Money Discussion Questions

currency imageMoney Discussion Questions

  1. How would you describe your relationship with money?
  2. How do you manage your personal budget?
  3. What three things do you spend the most money on?
  4. What advice have you gotten about managing, saving, spending, and/or investing money?
  5. How do you feel about borrowing or lending money? How often do you do either?
  6. How do you feel about gambling?  Have you ever won or lost a lot of money?  
  7. How (and by whom) is money managed in your family?
  8. Do your parents discuss financial details with you?  Will you with your children?
  9. How did you spend your first salary? (if you’ve had one) How will you when you get a ‘real job’?
  10. How important are financial considerations in choosing a partner/deciding to get married?
  11. If you get married, how would you like to manage money with your partner?
  12. Do you think men and women have different attitudes toward money?
  13. How is your attitude toward money different than your friends, parents, or grandparents?
  14. Do you know anyone who is obsessed with money?  How so?
  15. How much money would you need to have in the bank to stop ‘worrying’ about money?
  16. In what ways are you a ‘tightwad’ (thrifty, stingy, cheap person)?
  17. In what ways are you a ‘spendthrift’ (generous, extravagant person, big spender)?
  18. Do you (will you) support your parents financially?
  19. Will you expect your children to support you financially?
  20. How much money has been spent on your education?  Has it been worth it?
  21. Do you think how rich you are will determine how happy you are in life?
  22. Do you have any personal savings
  23. Have you ever invested in stocks, cryptocurrency, or anything else?
  24. Do you prefer a cautious saving plan or a risker (and possibly more lucrative) investment plan?

Vocabulary

  • bargain (바겐): an item bought for less than the usual price; a good deal. Example sentence: “I got a great bargain on this jacket.”
  • borrow (빌리다): to take and use something that belongs to someone else, with the intention of giving it back. Example sentence: “Can I borrow your pen?”
  • broke (파산한): having no money. Example sentence: “I’m broke this month.”
  • budget (예산): a plan for spending money over a period of time. Example sentence: “I need to make a budget for my trip.”
  • can’t afford it (그것을 감당할 수 없다): not having enough money to buy something. Example sentence: “I’d love to buy that dress, but I can’t afford it.”
  • cost an arm and a leg (비싸다): to be very expensive. Example sentence: “This car cost me an arm and a leg.”
  • deposit (예치금): an amount of money that you pay as the first part of a larger payment. Example sentence: “I paid a deposit on my new apartment.”
  • discount (할인): a reduction in the usual price of something. Example sentence: “I got a 10% discount on this shirt.”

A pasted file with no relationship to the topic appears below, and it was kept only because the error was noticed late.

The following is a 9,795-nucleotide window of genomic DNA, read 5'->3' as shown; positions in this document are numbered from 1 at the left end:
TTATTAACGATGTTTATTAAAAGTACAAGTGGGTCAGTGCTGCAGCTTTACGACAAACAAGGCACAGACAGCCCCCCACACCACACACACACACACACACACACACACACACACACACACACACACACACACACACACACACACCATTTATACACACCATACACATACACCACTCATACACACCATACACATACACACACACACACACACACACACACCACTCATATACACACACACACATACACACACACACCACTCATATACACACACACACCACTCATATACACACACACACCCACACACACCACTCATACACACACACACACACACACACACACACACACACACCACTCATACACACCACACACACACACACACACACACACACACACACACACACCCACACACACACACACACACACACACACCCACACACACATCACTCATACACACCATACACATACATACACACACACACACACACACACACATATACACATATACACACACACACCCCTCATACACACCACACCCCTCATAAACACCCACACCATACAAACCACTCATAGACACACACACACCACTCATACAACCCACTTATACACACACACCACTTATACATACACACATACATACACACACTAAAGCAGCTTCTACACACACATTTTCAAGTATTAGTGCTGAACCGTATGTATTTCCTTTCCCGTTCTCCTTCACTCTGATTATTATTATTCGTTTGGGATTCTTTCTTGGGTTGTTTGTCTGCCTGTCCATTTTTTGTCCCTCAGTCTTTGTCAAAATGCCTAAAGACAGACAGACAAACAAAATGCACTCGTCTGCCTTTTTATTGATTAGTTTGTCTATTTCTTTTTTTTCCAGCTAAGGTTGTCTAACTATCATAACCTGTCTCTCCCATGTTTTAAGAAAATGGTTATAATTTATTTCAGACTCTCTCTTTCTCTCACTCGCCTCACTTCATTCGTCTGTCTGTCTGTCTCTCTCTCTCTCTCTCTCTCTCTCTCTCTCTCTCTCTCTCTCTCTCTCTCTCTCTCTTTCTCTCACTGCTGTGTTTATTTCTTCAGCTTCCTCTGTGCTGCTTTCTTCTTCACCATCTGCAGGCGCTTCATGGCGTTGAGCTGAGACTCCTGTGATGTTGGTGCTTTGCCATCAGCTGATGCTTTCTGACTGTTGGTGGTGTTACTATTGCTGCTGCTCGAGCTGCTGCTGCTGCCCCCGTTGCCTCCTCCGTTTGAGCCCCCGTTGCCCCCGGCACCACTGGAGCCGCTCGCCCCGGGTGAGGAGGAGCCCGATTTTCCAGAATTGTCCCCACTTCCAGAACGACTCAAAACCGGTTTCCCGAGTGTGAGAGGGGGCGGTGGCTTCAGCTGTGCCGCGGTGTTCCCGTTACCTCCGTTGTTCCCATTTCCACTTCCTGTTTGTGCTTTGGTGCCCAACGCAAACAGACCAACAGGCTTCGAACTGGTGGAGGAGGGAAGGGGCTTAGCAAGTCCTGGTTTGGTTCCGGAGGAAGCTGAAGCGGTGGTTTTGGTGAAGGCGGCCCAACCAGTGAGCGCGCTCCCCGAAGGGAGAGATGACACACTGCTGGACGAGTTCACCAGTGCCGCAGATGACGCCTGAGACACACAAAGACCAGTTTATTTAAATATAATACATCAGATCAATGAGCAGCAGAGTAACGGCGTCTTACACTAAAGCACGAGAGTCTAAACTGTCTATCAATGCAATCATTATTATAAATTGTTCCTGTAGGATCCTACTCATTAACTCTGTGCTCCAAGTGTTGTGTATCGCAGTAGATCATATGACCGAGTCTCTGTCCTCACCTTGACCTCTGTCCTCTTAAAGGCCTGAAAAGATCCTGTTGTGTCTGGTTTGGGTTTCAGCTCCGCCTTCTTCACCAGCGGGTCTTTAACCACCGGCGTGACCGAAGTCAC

• extravagant (낭비하는): spending too much money or using too much of something. Example sentence: “She had an extravagant wedding.”
  • gamble (도박하다): to risk money or other possessions on the outcome of something uncertain. Example sentence: “He likes to gamble at the casino.”
  • go dutch (각자 계산하다): to share the cost of something equally between two or more people. Example sentence: “Let’s go dutch on dinner tonight.”
  • just scrape by (가까스로 살아가다): to manage to live with very little money. Example sentence: “I’m just scraping by on my part-time job.”
  • lend (빌려주다): to give something to someone for a short period of time, expecting it to be returned. Example sentence: “Can you lend me your car for the weekend?”
  • loaded (부자인): having a lot of money. Example sentence: “He’s loaded and can afford anything he wants.”
  • loan (대출): an amount of money that is borrowed and expected to be paid back with interest. Example sentence: “I took out a loan to buy my car.”
  • lucrative (수익성이 좋은): producing a lot of money; profitable. Example sentence: “He has a lucrative job in finance.”
  • make ends meet (살림을 꾸리다): to have enough money to pay for basic expenses. Example sentence: “It’s hard to make ends meet on a minimum wage job.”
  • money’s tight (돈이 부족하다): not having enough money. Example sentence: “Money’s tight this month, so I can’t go out.”
  • spendthrift (낭비하는 사람): someone who spends too much money or wastes money on things they don’t need. Example sentence: “He’s such a spendthrift and never saves his money.”
  • stingy (인색한): not wanting to spend money; unwilling to give or share things. Example sentence: “He’s so stingy he won’t even buy his own coffee.”
  • thrifty (검소한): using money and other resources carefully and not wastefully. Example sentence: “She’s very thrifty and always looks for a good deal.”
  • tightwad (인색한 사람): someone who is unwilling to spend money; someone who is stingy. Example sentence: “He’s such a tightwad he won’t even buy his own coffee.”
  • withdraw (인출하다): to take money out of a bank account. Example sentence: “I need to withdraw some cash from the ATM.”

Assignment:   You must spend ‎$5,000 in the next 48 hours. In your class discussion space, post links to the things you’d like to buy along with short descriptions of why. 

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